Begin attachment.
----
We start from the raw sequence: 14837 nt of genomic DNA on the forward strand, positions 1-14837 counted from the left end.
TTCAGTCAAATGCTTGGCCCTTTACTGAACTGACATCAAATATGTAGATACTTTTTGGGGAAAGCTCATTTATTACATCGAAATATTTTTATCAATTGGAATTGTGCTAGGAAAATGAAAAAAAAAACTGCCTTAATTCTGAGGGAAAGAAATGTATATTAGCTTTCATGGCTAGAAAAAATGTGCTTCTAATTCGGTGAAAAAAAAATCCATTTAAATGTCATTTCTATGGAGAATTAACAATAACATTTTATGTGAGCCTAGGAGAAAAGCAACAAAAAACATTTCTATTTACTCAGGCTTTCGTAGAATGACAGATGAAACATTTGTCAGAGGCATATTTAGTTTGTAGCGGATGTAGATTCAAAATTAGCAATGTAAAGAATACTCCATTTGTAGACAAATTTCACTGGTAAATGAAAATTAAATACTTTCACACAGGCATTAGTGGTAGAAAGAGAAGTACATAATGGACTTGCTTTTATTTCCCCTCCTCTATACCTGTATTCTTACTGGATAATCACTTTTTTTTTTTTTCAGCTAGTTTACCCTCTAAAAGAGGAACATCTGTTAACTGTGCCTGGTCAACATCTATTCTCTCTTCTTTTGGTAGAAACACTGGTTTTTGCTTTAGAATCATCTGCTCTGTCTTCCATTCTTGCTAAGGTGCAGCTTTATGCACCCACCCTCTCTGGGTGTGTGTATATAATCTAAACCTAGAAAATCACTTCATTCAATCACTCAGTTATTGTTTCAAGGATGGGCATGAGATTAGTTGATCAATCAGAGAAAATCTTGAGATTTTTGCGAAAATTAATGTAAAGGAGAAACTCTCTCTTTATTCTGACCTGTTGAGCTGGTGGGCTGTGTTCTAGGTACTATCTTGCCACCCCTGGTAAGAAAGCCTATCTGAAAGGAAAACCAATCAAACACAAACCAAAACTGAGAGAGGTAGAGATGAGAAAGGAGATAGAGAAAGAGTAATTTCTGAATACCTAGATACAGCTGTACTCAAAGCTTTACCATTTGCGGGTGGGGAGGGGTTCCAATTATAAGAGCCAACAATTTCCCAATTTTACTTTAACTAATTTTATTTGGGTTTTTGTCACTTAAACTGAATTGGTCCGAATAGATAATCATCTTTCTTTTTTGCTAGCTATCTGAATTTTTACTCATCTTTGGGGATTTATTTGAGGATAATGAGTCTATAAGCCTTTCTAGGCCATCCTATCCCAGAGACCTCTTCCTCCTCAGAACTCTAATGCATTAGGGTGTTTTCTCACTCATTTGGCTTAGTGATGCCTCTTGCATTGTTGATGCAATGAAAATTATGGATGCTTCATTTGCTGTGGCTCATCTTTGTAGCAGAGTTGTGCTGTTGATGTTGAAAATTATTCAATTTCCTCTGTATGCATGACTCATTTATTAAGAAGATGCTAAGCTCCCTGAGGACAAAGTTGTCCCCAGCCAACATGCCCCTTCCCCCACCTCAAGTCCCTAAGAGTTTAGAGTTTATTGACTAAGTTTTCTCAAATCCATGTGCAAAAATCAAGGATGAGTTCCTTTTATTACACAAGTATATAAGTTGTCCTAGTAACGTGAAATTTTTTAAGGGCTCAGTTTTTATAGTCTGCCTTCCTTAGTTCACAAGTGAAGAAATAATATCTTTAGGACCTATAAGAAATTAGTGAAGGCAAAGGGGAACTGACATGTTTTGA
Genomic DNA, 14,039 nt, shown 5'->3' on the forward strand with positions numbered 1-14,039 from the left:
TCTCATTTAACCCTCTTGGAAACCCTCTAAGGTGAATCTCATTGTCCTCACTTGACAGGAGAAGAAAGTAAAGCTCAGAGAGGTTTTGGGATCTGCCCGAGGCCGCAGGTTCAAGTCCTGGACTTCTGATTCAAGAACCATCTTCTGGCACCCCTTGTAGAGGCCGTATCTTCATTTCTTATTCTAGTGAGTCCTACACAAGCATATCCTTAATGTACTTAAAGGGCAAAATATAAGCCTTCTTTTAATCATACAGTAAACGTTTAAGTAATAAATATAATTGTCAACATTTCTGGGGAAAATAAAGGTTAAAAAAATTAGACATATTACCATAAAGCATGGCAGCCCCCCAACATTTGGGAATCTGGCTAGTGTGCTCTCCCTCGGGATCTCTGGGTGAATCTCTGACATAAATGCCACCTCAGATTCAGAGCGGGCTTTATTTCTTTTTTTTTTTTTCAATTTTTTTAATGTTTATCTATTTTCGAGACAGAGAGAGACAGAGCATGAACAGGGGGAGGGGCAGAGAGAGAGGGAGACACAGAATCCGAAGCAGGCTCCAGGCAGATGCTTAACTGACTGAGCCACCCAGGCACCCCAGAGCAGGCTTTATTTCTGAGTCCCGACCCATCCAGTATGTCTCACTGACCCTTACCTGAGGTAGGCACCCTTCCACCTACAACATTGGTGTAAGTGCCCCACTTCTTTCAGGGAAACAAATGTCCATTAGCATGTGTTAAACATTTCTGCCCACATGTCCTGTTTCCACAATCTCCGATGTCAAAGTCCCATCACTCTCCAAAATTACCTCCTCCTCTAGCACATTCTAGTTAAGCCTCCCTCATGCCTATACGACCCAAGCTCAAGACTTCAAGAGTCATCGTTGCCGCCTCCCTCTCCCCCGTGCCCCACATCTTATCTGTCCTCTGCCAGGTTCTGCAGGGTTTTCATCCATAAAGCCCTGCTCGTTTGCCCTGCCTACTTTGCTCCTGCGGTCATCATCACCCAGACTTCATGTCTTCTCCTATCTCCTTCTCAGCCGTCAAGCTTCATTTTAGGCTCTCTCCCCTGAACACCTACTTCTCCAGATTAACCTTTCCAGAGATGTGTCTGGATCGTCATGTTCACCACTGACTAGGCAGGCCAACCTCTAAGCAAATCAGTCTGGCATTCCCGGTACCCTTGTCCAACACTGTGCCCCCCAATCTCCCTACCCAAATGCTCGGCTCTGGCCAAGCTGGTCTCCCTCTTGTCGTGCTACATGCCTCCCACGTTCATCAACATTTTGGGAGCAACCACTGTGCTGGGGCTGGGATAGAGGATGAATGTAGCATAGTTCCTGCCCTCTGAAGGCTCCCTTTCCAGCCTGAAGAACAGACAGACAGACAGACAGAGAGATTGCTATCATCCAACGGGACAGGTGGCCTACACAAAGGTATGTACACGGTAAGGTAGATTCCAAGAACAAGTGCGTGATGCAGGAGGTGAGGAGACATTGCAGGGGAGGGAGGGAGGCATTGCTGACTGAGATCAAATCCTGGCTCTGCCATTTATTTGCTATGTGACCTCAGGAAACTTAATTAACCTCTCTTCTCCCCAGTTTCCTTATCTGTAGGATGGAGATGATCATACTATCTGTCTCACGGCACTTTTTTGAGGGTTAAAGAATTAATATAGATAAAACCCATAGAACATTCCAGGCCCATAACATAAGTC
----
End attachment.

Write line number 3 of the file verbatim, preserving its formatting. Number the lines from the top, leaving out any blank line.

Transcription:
Genomic DNA, 14,039 nt, shown 5'->3' on the forward strand with positions numbered 1-14,039 from the left: